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Research Papers: Heat and Mass Transfer

Thermal Performance Analysis of Biporous Metal Foam Heat Sink

[+] Author and Article Information
Yongtong Li

College of Pipeline and Civil Engineering,
China University of Petroleum (East China),
66 Changjiang West Road,
Huangdao District,
Qingdao 266580, China
e-mail: lyt0903@163.com

Liang Gong

College of Pipeline and Civil Engineering,
China University of Petroleum (East China),
66 Changjiang West Road,
Huangdao District,
Qingdao 266580, China
e-mail: lgong@upc.edu.cn

Minghai Xu

College of Pipeline and Civil Engineering,
China University of Petroleum (East China),
66 Changjiang West Road,
Huangdao District,
Qingdao 266580, China
e-mail: minghai@upc.edu.cn

Yogendra Joshi

The George W. Woodruff School of
Mechanical Engineering,
Georgia Institute of Technology,
Atlanta, GA 30332-0405
e-mail: yogendra.joshi@me.gatech.edu

1Corresponding author.

Presented at the 2016 ASME 5th Micro/Nanoscale Heat & Mass Transfer International Conference. Paper No. MNHMT2016-6707.Contributed by the Heat Transfer Division of ASME for publication in the JOURNAL OF HEAT TRANSFER. Manuscript received May 30, 2016; final manuscript received January 26, 2017; published online March 15, 2017. Assoc. Editor: Zhuomin Zhang.

J. Heat Transfer 139(5), 052005 (Mar 15, 2017) (8 pages) Paper No: HT-16-1326; doi: 10.1115/1.4035999 History: Received May 30, 2016; Revised January 26, 2017

The present study presents a concept of biporous metal foam heat sink applicable to electronic cooling. This heat sink has two metal foam layers arranged in parallel along the primary flow direction, with different metal foam thickness, porosity, and pore density for each layer. The forced convective heat transfer in biporous metal foam heat sink is numerically investigated by employing the Forchheimer–Brinkman extended Darcy momentum equation and local thermal nonequilibrium energy equation. The effects of geometrical and morphological parameters on thermal and hydraulic performance are discussed in detail, and the heat transfer enhancement mechanism of biporous metal foam is analyzed. The thermal performance of biporous metal foam heat sink is compared with that of uniform metal foam heat sink. The results show that the thermal resistance of the biporous metal foam heat sink decreases with decrease of top layer metal foam porosity at a fixed bottom metal foam porosity of 0.9. It is seen that the biporous metal foam heat sink can outperform the uniform metal foam heat sink with a proper selection of foam geometrical and morphological parameters, which is attributed to the presence of high velocity gradient at the boundary layer that can enhance the convective heat transfer. The best observed thermal performance of biporous metal foam heat sink is achieved by employing 30 pores per inch (PPI) metal foam at the bottom layer, with a fixed 50 PPI metal foam at the top layer for the porosities of both layers equal to 0.9, and the optimal thickness of the bottom foam layer is about 1 mm.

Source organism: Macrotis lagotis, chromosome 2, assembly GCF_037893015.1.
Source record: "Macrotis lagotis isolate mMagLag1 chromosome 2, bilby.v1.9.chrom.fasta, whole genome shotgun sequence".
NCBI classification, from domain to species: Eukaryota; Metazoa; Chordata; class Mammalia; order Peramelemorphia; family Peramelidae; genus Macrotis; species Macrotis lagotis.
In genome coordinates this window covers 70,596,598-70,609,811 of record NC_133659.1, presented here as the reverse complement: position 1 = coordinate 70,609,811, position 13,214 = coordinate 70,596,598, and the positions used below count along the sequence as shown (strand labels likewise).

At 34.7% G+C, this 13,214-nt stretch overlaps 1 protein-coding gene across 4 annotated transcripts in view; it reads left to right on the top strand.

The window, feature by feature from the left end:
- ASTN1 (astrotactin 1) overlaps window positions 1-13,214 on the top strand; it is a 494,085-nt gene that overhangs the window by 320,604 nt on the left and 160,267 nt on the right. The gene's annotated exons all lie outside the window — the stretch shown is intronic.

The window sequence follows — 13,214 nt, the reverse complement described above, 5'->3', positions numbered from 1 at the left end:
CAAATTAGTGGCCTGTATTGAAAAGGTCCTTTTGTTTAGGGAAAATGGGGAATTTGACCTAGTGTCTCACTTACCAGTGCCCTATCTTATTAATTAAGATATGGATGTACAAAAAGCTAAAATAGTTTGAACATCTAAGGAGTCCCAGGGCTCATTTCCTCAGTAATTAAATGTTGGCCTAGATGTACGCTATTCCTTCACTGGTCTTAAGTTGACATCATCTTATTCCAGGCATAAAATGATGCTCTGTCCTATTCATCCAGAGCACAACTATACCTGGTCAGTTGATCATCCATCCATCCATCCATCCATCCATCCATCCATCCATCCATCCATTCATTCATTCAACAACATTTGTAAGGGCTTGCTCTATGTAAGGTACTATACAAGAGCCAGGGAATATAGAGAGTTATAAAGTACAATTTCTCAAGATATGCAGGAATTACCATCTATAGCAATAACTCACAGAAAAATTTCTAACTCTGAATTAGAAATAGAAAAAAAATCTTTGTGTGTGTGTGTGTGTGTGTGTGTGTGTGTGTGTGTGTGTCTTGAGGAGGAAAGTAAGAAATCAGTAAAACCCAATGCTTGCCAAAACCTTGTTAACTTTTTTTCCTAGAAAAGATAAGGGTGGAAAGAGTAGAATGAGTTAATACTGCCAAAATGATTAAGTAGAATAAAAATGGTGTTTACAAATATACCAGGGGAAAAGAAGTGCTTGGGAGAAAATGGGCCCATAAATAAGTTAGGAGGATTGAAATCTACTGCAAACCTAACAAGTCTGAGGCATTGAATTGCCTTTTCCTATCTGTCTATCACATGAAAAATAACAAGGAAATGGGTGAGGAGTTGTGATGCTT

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References

Figures

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Fig. 1

Physical model: (a) biporous metal foam heat sink, (b) the computational domain, and (c) the y–x cross section of computational domain

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Fig. 2

Validation of present numerical method with analytical solution

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Fig. 3

Effect of top layer metal foam porosity on the thermal resistance and pumping power

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Fig. 4

Effect of bottom layer metal foam thickness on the thermal resistance and pumping power

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Fig. 5

Effect of bottom layer metal foam pore density on the thermal resistance and pumping power

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Fig. 6

Effect of bottom layer metal foam thickness on the thermal resistance and pumping power for 30–50 PPI sample

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Fig. 7

The variation of thermal resistance and pumping power with Re

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Fig. 8

Temperature fields along the center y–x cross section for different Re. (a) Re = 200, (b)Re = 400, (c) Re = 600 and (d) Re = 800.

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Fig. 9

Comparison of dimensionless wall temperature of biporous heat sinks with uniform porosity metal foam heat sink along the centerline of the heated wall

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Fig. 10

Comparison of thermal resistance of biporous heat sink with uniform porosity metal foam heat sink

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Fig. 11

Comparison of temperature fields for biporous and uniform porosity metal foam heat sink

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Fig. 12

Comparison of the dimensionless velocity profile of biporous and uniform porosity metal foam heat sink

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Fig. 13

The thermal performance factor with Reynolds number for 30–50 PPI sample

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